Choose to challenge: bringing women entrepreneurs to the table
As we celebrate International Women’s Day in the midst of a global pandemic, it’s important to remember the impact of COVID-19 is not gender neutral.
The pandemic has disproportionately impacted women in many different areas, and entrepreneurship is sadly no exception. Over the past year, Virgin StartUp witnessed this first-hand – noting a decrease in applications from women and heightened barriers to investment.
As things currently stand, for every 10 new businesses founded by men, there are currently fewer than five started by women. As part of Virgin StartUp’s pledge to fund an equal number of men and women business founders, the team has challenged themselves across all of their operations, with a very proactive approach to overcome these enhanced gendered obstacles. It’s so inspiring to see the team choosing to challenge the issue in such a thoughtful, appropriate and detailed way. It goes to show that progress comes from every level, and even the smallest changes can leave a huge impact.
From creating new partnerships with women-driven communities, to ensuring diversity is reflected across all of its content and communications – here are five new ways Virgin StartUp is challenging the status quo of entrepreneurship.
Business Advisors: The team is actively recruiting more women as Business Advisors, and is encouraging more women applicants by removing masculine-coded words in job descriptions. This process forced Virgin StartUp to think about the use of subtle bias in language, and understand the adverse impact it can have.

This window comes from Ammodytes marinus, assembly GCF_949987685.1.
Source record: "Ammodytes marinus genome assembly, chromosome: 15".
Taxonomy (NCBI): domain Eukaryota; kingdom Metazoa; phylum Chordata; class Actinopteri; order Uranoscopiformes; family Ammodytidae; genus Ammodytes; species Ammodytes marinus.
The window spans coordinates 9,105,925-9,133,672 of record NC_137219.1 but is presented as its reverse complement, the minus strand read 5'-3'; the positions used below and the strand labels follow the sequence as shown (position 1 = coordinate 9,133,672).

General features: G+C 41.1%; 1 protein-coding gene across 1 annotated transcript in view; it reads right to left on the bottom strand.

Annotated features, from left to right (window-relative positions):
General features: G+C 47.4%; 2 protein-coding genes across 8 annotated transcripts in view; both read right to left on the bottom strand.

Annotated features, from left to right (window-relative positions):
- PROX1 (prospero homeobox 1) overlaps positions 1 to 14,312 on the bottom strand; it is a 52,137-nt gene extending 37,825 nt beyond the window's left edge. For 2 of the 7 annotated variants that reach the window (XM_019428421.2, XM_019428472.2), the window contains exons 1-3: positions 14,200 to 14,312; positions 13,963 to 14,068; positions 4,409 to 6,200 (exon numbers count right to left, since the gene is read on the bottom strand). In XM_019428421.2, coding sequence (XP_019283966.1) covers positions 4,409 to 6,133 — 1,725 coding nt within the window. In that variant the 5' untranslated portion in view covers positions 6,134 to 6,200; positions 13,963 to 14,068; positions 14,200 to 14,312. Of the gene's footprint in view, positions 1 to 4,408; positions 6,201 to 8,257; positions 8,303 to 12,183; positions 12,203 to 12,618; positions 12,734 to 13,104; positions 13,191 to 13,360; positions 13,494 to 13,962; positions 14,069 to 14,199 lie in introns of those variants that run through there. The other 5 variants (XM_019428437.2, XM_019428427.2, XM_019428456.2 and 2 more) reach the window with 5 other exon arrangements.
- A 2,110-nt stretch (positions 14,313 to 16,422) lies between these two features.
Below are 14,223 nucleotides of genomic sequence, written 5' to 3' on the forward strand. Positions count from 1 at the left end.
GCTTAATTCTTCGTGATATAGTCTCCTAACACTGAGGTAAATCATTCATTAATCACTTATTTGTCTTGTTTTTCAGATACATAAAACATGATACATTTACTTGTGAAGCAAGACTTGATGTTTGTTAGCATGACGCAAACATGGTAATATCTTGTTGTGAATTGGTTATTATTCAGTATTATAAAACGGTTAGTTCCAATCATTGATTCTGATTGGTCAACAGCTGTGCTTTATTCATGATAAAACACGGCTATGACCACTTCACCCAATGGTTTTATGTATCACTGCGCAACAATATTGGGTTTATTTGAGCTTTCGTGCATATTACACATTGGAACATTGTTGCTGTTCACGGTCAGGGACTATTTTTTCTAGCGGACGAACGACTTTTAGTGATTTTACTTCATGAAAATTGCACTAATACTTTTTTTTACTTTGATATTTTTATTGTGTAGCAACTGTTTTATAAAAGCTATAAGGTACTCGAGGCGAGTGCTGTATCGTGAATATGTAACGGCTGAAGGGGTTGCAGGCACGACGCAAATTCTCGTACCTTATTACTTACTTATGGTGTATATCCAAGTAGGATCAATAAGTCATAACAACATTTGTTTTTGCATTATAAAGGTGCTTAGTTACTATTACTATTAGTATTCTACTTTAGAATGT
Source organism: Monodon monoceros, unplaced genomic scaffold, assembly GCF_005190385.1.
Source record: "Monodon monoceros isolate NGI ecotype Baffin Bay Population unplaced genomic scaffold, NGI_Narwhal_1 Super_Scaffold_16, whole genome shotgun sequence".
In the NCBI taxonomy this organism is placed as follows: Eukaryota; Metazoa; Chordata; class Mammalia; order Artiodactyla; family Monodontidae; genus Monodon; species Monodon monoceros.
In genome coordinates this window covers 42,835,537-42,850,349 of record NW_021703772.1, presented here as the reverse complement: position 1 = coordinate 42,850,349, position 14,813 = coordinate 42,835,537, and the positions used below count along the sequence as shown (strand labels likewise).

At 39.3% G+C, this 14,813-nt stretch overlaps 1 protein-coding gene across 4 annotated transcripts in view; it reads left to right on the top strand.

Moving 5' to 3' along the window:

Showcasing the diversity of the Virgin StartUp community: The team is committed to featuring women founders in at least 50% of their content and communications. Although only one in five founders in the UK are women, Virgin StartUp want to showcase what they are aspiring to, instead of reinforcing the imbalanced norms that exist today. According to Andy Fishburn, CEO of Virgin StartUp: “This is particularly true at the scale up stage, where only 3% of venture funding goes to all women founded teams. For our Collective Impact programme, we featured four companies – three of which were founded by women and one that was co-founded by a sister and brother team.”
Strategic Partnerships: While Virgin StartUp doesn’t select or fund founders based on gender, it is proactively reaching out to communities driven by women and for women. By partnering with networks such as Investing Women and AccelerateHER, the team noted a higher number of applications from women in their Collective Impact programme. Indeed, eight of the 15 companies shortlisted have women founders!
Mentor Recruitment: Realising that 70% of its mentor community were men, Virgin StartUp is actively reaching out to more women role models to join its community; and to share their knowledge and experience. Ideally this will inspire others to do the same. The team has recently added the incredible Susie Ma (founder of Tropic Skincare), Tessa Clarke (founder of Olio), and Suzanne Noble (founder of Frugl, Nestful and a soon-to-be author). The team aim to have a 50/50 split between women and men mentors by the end of the year!
Online Course: It’s important to remember that women are the primary caretakers of children and elderly people in every country of the world. This means that greater flexibility is needed to support their ambitions and well-being. To address this, Virgin StartUp is designing an online course called ‘How to Build and Fund a Business’, that will allow people to participate anywhere and anytime that suits them. If we want to create more opportunities for women, flexibility should always be front of mind.
While there is a long way to go when it comes to gender equality in entrepreneurship, it’s brilliant to see Virgin StartUp take on the challenge with such care and innovation. No matter what industry you’re working in or what level you’re working at, hopefully the points above empower you to make a difference.